What I’m about to share is a whimsical little story about a pivot point in spiritual exploration which holds a sweet spot I’d like to convey.
Curtain opens to a typical therapist’s office: wall of books, comfy sofa with a throw nearby, big wooden desk. Me, on that sofa, eyes darting back and forth, tissue box at hand. Therapist, chair rolled away from the desk, yellow tablet in his lap. Patient? Bored? No way to tell.
By the time of this scene I’d been showing up once a week for more than a year, deeply out of place in a life that I’d quite intentionally wished for and made. Health was failing, family turbulent, and it was just not getting better. Originally I’d sought a therapist with a background in hypnosis, with the cover of addressing shyness and anxiety that had plagued public speaking efforts. I envisioned being put under a few times, then emerging with bold ‘after a few drinks’ kind of confidence. But no.
In retrospect, I can see I was actually there to seek permission to alter my situation, someone to certify changes I’d already decided upon.
What I received however, were techniques to contact greater spaciousness in my thinking. I learned to be listened to, and to slow down with simple rituals like breathing, and tea. Along with asking good questions, the doctor walked me through guided meditations with the theme of support, through layers of firm ground beneath my feet, from which stance there would come more realistic proportions.
I thought for many months, this wasn’t working at all, but I did notice a few things.
I could see farther. While I was driving especially, or out and about, what was familiar to me no longer felt as familiar. Distance was clearer, just as a result of being slightly more relaxed.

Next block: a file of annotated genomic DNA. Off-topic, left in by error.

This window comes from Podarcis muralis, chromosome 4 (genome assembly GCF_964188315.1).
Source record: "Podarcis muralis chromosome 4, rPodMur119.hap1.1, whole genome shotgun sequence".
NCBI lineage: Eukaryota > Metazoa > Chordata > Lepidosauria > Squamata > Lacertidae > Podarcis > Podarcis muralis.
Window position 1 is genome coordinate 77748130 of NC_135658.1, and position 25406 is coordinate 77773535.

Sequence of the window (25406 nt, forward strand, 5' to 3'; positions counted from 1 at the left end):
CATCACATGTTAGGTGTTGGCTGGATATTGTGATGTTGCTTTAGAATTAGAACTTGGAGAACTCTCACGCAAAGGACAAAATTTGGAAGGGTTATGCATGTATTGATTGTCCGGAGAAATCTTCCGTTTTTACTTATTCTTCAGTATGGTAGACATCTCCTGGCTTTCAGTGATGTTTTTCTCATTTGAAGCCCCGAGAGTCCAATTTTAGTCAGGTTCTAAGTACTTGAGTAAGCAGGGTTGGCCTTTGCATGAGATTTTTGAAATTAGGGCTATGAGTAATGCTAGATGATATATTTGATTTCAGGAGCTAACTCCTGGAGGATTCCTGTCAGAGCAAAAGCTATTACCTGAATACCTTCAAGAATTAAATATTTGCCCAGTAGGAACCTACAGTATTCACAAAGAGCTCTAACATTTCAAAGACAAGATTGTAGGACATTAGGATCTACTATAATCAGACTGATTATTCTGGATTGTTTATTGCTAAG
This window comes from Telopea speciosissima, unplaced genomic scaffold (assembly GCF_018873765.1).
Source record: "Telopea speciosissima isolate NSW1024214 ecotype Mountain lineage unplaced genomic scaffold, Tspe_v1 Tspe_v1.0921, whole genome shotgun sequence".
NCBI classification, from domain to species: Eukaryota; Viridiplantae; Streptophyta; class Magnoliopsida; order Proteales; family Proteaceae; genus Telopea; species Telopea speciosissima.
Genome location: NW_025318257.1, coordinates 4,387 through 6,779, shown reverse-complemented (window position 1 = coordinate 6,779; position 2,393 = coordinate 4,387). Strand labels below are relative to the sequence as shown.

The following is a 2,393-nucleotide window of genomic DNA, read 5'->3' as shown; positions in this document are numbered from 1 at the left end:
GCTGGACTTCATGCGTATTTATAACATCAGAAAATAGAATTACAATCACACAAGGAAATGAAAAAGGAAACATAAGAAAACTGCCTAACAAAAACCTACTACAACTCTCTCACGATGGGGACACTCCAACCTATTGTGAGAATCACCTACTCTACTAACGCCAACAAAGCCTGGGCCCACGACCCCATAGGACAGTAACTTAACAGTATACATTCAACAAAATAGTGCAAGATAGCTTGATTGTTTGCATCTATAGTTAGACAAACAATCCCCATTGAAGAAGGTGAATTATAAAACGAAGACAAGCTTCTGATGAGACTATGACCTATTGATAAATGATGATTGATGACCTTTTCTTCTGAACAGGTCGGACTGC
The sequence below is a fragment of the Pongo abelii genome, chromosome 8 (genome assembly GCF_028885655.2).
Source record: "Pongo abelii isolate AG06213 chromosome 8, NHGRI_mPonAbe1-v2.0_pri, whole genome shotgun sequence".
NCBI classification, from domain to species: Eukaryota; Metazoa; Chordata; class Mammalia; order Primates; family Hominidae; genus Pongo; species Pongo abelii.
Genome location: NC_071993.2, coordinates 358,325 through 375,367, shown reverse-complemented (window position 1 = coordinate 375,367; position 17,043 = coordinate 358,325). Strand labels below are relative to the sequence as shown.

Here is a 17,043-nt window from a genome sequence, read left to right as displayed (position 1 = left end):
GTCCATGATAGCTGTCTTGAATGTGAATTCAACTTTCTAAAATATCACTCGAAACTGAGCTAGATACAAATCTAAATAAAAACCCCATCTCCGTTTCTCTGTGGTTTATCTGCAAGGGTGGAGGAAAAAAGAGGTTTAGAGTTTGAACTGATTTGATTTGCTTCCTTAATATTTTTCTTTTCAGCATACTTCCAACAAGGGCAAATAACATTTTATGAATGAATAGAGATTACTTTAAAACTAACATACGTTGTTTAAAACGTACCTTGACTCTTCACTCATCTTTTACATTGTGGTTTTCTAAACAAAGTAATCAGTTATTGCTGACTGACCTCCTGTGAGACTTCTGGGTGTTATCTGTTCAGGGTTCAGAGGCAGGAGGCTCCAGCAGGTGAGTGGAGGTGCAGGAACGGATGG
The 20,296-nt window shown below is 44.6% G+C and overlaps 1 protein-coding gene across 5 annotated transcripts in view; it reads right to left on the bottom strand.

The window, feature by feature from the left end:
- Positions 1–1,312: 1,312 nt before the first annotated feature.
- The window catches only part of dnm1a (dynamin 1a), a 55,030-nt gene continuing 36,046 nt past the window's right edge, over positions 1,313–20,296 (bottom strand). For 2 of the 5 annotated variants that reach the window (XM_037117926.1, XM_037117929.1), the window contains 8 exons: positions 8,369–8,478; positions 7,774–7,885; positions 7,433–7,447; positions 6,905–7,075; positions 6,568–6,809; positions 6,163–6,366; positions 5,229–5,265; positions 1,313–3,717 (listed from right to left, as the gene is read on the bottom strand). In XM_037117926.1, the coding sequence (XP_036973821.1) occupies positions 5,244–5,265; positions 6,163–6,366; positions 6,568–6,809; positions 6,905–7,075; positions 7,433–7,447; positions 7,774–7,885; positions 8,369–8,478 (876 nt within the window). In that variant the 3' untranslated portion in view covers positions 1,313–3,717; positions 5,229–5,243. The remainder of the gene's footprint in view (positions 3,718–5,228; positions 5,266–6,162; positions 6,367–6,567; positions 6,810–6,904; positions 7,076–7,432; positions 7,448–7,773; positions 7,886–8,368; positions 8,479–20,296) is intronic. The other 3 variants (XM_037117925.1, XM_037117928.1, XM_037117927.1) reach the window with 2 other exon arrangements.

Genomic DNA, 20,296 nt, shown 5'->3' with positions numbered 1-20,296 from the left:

Standing in lines wasn’t a burden. Rather than feeling restless pressure waiting in the (SO!) many lines a modern life entails, I could locate ease, even pleasure, taking in surroundings, testing new limits.
Once I began to see that visualization was actually helping, I sought out others, each more esoteric and elaborate than the last. A guide might move through meadows and along streams, to encounters with peaceful/wise others, or down staircases into libraries housing any answer I could wish for. These were relaxing, sometimes emotionally moving, but didn’t feel especially personal. It was also the case that I couldn’t really believe in the support I was visualizing. It didn’t ring true with my reality ‘outside’.
Eventually, I encountered Eckhart Tolle, whose simple guidance to notice breaths at natural openings proved revolutionary. Tolle spoke of groundlessness rather than solidity, which brought enormous comfort and even consistent stability. ‘Natural openings’ practice was something I could easily incorporate throughout the day, for instance counting breaths at stoplights.
Where I live, a defining characteristic of life is driving: everywhere, all the time, through heavy traffic, in hot cars. Stoplights are abundant. I started with five breaths at each stop, little by little increasing the number. The practice tapered off when response became automatic, more easily shifting into a more spacious gear at each opportunity.
A collective shift also began to find lift off during that time. Those in my sphere were becoming more receptive to meditation and talking about that; conversation was in the air.
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[…] possible, to truly live that way. Having shared the early stages of my story with meditation in Part 1, this tale begins to be a little more wild and challenging, also more […]
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